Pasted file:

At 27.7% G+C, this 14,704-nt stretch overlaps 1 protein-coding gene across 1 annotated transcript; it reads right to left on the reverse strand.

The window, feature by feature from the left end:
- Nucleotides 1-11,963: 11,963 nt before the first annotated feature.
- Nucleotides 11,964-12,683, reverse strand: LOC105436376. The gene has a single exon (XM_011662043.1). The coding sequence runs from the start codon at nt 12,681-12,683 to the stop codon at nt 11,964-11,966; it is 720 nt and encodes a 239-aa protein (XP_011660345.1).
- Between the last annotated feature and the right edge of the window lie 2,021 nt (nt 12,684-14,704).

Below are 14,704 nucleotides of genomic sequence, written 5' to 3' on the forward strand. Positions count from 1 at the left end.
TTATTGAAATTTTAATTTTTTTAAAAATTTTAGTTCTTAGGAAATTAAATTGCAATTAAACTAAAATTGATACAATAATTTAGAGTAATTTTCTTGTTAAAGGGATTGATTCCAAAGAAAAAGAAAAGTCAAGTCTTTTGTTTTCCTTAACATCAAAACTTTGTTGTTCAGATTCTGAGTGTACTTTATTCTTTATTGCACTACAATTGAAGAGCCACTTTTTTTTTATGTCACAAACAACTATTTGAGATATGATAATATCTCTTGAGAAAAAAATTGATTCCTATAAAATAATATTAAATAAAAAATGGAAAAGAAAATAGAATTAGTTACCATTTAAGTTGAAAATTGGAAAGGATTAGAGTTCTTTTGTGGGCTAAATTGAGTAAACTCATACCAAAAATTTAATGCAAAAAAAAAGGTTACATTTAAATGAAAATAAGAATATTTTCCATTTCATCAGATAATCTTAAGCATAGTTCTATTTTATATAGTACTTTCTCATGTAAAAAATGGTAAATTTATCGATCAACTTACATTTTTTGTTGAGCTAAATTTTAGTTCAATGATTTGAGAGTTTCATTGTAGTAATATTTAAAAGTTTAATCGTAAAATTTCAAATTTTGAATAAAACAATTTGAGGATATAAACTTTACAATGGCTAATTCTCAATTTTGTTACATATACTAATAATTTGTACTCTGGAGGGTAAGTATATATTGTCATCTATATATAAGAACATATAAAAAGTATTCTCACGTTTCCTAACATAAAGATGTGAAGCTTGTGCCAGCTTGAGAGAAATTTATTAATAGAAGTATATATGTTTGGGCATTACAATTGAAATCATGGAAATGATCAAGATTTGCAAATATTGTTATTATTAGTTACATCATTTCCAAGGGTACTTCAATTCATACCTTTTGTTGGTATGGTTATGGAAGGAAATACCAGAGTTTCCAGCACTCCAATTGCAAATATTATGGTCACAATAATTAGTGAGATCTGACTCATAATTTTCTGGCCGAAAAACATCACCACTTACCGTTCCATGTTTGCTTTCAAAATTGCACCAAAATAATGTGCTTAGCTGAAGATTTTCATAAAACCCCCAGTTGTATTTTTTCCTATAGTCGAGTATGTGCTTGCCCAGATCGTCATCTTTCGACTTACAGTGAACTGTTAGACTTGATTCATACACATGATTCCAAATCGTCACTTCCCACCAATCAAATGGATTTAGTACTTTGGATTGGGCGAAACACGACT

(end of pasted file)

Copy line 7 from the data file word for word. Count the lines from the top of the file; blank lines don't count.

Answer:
TTATTGAAATTTTAATTTTTTTAAAAATTTTAGTTCTTAGGAAATTAAATTGCAATTAAACTAAAATTGATACAATAATTTAGAGTAATTTTCTTGTTAAAGGGATTGATTCCAAAGAAAAAGAAAAGTCAAGTCTTTTGTTTTCCTTAACATCAAAACTTTGTTGTTCAGATTCTGAGTGTACTTTATTCTTTATTGCACTACAATTGAAGAGCCACTTTTTTTTTATGTCACAAACAACTATTTGAGATATGATAATATCTCTTGAGAAAAAAATTGATTCCTATAAAATAATATTAAATAAAAAATGGAAAAGAAAATAGAATTAGTTACCATTTAAGTTGAAAATTGGAAAGGATTAGAGTTCTTTTGTGGGCTAAATTGAGTAAACTCATACCAAAAATTTAATGCAAAAAAAAAGGTTACATTTAAATGAAAATAAGAATATTTTCCATTTCATCAGATAATCTTAAGCATAGTTCTATTTTATATAGTACTTTCTCATGTAAAAAATGGTAAATTTATCGATCAACTTACATTTTTTGTTGAGCTAAATTTTAGTTCAATGATTTGAGAGTTTCATTGTAGTAATATTTAAAAGTTTAATCGTAAAATTTCAAATTTTGAATAAAACAATTTGAGGATATAAACTTTACAATGGCTAATTCTCAATTTTGTTACATATACTAATAATTTGTACTCTGGAGGGTAAGTATATATTGTCATCTATATATAAGAACATATAAAAAGTATTCTCACGTTTCCTAACATAAAGATGTGAAGCTTGTGCCAGCTTGAGAGAAATTTATTAATAGAAGTATATATGTTTGGGCATTACAATTGAAATCATGGAAATGATCAAGATTTGCAAATATTGTTATTATTAGTTACATCATTTCCAAGGGTACTTCAATTCATACCTTTTGTTGGTATGGTTATGGAAGGAAATACCAGAGTTTCCAGCACTCCAATTGCAAATATTATGGTCACAATAATTAGTGAGATCTGACTCATAATTTTCTGGCCGAAAAACATCACCACTTACCGTTCCATGTTTGCTTTCAAAATTGCACCAAAATAATGTGCTTAGCTGAAGATTTTCATAAAACCCCCAGTTGTATTTTTTCCTATAGTCGAGTATGTGCTTGCCCAGATCGTCATCTTTCGACTTACAGTGAACTGTTAGACTTGATTCATACACATGATTCCAAATCGTCACTTCCCACCAATCAAATGGATTTAGTACTTTGGATTGGGCGAAACACGACT